When the seasons change I start itchin' for music that reminds me of said season. This past week I've been pulling out some of my "Fall records" to get me in the mood for colder weather, crunchy leaves, pumpkins, etc. . So, without further delay, here are just some of the albums that tend to elicit a strong "Fall feeling" from me:

REM - Automatic For The People
John Lennon -
Walls & Bridges
Stone Roses
- The Stone Roses
Ramones - Mondo Bizarro
Paul McCartney - Give My Regards to Broad Street
Julian Lennon -
Deborah Harry -
Def Dumb & Blonde
George Harrison -
All Things Must Pass
B-52s - Cosmic Thing & Whammy!
Aluminum Group - Plano & Pedals
Monkees -
Rutles -
Beatles - Anthology III
Prince & NPG - Diamonds & Pearls
Go-Go's - Beauty and the Beat
Big Star - #1 Record & Radio City
ELO - Time
The Jacksons - Triumph
Bangles - Everything
Duran Duran - Big Thing
Beach Boys - Smile (bootleg)
Cheap Trick - Dream Police
Partridge Family - The Partridge Family Album

Love the sinner, hate the sin, kiss my ass

Last night Leo & I attended a panel discussion at the Basilica. The topic was diversity within the church, and the panel included a gay man and a lesbian (who, in case you're wondering, was a woman). The discussion had me thinking about the self-righteous people who go on about "the sin of being gay", which is becoming so tiring because it is such a bunch of crap. I hope I don't ever have to talk with one of those wingnuts who says "love the sinner, hate the sin", because I might just have to clock the person. Perhaps I need to work on that anger. The gay man on the panel said something very profound, which was that gay people have no more sin than straight people. We are all sinners, yo. Straight people don't earn more heaven points just because they are straight. Seriously. This got me to thinking about all of the energy that is wasted in this country on condemning gays & lesbians. I've said it before, but it's worth repeating: God created gays, lesbians, straights, bisexuals, and transgendered people. What an insult to the higher power to say that GLBT people are somehow defective, or that God loves straight people more. I'm glad I attended the panel last night, because it shows how the Catholic church is trying to change itself from the ground up. I'm sure it will be a very slow and difficult process, but it's a start.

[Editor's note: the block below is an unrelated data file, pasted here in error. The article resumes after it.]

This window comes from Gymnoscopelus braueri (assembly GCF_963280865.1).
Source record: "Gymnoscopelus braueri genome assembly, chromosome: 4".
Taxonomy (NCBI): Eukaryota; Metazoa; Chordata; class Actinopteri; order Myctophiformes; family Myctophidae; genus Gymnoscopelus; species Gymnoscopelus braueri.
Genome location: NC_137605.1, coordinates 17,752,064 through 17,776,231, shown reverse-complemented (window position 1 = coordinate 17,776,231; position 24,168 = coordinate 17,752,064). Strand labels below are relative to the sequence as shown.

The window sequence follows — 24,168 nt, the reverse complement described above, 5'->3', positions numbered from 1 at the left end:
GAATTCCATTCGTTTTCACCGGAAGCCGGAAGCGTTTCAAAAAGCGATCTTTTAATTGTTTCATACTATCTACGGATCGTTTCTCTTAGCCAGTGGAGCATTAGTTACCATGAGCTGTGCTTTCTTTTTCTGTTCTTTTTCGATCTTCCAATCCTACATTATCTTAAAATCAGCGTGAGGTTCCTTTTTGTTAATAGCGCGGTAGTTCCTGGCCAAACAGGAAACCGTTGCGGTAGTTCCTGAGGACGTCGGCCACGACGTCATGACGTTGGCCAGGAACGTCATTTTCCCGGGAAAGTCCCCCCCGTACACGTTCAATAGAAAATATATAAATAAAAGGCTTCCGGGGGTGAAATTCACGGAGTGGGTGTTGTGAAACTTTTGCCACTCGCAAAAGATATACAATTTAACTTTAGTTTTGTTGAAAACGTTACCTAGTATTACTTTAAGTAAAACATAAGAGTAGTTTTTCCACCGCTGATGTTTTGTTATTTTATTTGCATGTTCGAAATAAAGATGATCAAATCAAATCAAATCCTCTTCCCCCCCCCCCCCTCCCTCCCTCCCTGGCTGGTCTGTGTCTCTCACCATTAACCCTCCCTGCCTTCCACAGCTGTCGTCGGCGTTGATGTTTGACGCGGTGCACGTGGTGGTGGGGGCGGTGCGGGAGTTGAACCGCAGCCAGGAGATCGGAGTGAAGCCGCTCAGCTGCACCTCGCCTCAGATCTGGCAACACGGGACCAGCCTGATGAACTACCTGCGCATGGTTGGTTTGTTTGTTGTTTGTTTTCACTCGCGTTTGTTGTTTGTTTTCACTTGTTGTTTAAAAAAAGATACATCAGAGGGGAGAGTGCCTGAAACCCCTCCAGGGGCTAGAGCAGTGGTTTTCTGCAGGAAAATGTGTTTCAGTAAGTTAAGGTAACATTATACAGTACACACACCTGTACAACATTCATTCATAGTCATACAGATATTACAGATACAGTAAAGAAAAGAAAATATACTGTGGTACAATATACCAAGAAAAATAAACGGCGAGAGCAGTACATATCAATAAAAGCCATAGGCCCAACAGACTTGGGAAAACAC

Sunday, October 09, 2005

On my turntable: John Lennon - Wonsaponatime

Today would have been John Lennon's 65th birthday, so in his honor I thought I should spin me some of his lps. Wonsaponatime (1998) features selections from the Lennon Anthology CD box set, which I never purchased. This double LP does feature some gems, though. Most (if not all) of the tracks on the LP are previously unreleased songs or alternate takes, spanning from 1970 to 1980. A definite highlight is the alternate version of "I'm Losing You", which he recorded with Rick Nielson & Bun E. Carlos from Cheap Trick. Like many of the Capitol releases of the past 10 or so years, the packaging of this LP is great: a double gatefold sleeve, with heavy cardboard inner sleeves that feature credits and photos. I highly recommend this album.

Capitol released yet another Lennon collection this past week, called Working Class Hero: The Definitive Lennon. It's a double CD set, and I don't think it's being issued on vinyl, so I'm not sure I'll buy it.

Saturday, October 08, 2005

Today's Carter reunion